Car commercials put their vehicles in the most improbable of places: sides of cliffs, tops of rock pillars, middles of deserts. But NASA is about to outdo them all. In 2010 it plans to land a Mini Cooper on Mars--or more precisely, a rover of about the same size and weight. And it plans to do so using a procedure never before seen in spaceflight: piloting the craft to its landing site using its entry capsule like a hypersonic flying wing, then hovering above the ground and lowering the buggy down on a long rope. "They have a very cool system," comments another rover builder, Jorge Vago of the European Space Agency.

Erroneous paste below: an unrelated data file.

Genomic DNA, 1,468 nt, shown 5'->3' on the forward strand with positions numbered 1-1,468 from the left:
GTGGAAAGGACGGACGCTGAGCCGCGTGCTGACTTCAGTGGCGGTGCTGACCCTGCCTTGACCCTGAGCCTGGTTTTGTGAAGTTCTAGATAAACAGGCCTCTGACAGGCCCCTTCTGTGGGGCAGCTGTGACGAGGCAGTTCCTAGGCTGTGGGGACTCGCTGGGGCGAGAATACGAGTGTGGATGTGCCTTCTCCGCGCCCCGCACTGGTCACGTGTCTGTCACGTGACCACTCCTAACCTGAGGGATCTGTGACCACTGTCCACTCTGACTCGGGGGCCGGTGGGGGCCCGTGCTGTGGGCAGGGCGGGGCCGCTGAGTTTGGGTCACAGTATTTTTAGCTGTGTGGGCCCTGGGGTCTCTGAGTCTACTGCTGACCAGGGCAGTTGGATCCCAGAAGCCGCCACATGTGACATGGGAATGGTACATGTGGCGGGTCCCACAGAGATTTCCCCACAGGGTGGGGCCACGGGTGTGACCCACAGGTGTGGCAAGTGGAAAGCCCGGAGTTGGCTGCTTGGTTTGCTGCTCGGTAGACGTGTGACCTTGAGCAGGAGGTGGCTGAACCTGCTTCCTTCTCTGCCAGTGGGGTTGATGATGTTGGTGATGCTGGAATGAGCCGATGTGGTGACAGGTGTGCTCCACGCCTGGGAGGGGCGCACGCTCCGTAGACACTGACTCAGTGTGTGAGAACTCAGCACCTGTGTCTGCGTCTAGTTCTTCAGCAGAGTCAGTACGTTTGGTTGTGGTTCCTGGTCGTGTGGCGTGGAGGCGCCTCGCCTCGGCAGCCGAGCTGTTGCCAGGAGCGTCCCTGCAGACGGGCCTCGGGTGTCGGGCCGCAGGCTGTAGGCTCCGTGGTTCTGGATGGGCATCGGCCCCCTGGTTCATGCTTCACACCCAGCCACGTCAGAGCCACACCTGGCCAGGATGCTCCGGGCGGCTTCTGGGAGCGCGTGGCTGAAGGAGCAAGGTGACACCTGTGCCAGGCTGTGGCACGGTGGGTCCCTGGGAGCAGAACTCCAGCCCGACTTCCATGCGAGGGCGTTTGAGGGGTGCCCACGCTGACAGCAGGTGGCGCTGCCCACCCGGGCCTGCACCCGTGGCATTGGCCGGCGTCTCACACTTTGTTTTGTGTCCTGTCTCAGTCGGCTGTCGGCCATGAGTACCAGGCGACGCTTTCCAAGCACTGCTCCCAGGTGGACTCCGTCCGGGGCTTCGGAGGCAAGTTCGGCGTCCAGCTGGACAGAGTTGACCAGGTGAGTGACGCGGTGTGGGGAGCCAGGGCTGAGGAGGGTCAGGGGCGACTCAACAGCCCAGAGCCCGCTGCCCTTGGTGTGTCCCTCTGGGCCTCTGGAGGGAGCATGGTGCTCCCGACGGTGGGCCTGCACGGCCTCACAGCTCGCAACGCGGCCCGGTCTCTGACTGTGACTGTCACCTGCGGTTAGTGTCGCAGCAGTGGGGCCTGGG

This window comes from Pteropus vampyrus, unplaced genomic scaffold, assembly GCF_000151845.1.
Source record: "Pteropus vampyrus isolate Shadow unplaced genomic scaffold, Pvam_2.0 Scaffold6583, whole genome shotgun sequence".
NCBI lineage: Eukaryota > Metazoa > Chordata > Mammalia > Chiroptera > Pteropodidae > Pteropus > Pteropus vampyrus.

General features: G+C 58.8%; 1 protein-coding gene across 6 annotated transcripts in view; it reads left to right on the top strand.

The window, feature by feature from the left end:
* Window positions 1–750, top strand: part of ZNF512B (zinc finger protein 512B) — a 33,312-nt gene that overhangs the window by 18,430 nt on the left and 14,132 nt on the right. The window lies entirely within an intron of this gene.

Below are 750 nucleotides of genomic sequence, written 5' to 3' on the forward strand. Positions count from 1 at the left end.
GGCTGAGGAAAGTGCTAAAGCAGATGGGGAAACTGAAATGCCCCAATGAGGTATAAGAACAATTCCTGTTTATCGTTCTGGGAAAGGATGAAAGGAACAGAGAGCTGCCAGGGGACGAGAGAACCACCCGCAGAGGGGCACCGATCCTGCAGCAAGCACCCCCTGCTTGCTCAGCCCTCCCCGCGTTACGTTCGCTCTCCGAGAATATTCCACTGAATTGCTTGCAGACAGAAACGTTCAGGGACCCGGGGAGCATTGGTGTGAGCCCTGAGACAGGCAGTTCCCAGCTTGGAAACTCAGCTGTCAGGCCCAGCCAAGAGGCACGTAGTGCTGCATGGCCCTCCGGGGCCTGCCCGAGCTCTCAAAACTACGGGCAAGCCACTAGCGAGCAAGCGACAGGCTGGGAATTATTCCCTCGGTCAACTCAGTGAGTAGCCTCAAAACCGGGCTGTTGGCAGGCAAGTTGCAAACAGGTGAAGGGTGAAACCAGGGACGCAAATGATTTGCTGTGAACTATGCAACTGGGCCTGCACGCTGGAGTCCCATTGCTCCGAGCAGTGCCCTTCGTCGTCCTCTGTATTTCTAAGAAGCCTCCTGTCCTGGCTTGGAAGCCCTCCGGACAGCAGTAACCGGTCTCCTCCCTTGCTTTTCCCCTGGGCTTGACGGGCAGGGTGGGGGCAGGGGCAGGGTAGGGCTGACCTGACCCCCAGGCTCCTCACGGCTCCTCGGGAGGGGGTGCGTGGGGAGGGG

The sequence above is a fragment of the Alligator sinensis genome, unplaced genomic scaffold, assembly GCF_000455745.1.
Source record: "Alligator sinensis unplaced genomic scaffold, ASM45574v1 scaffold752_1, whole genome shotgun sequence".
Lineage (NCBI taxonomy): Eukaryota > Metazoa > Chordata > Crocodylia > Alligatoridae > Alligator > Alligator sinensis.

Engineers were driven to their audacious--and not entirely uncontroversial--approach by the sheer size of the $1.5-billion Mars Science Laboratory (MSL). It outweighs by more than four times the go-cart-size Spirit and Opportunity rovers now prowling the Red Planet. Its enclosing capsule, measuring 4.5 meters across, will be bigger than even the Apollo command module was (at 3.9 meters). "We will be the biggest heat shield ever to enter an atmosphere," says Adam Steltzner of the Jet Propulsion Laboratory, who leads the team designing the entry, descent and landing sequence for the mission.
George Musser is a contributing editor at Scientific American and author of Spooky Action at a Distance (Farrar, Straus and Giroux, 2015) and The Complete Idiot’s Guide to String Theory (Alpha, 2008). Follow George Musser on Twitter Credit: Nick Higgins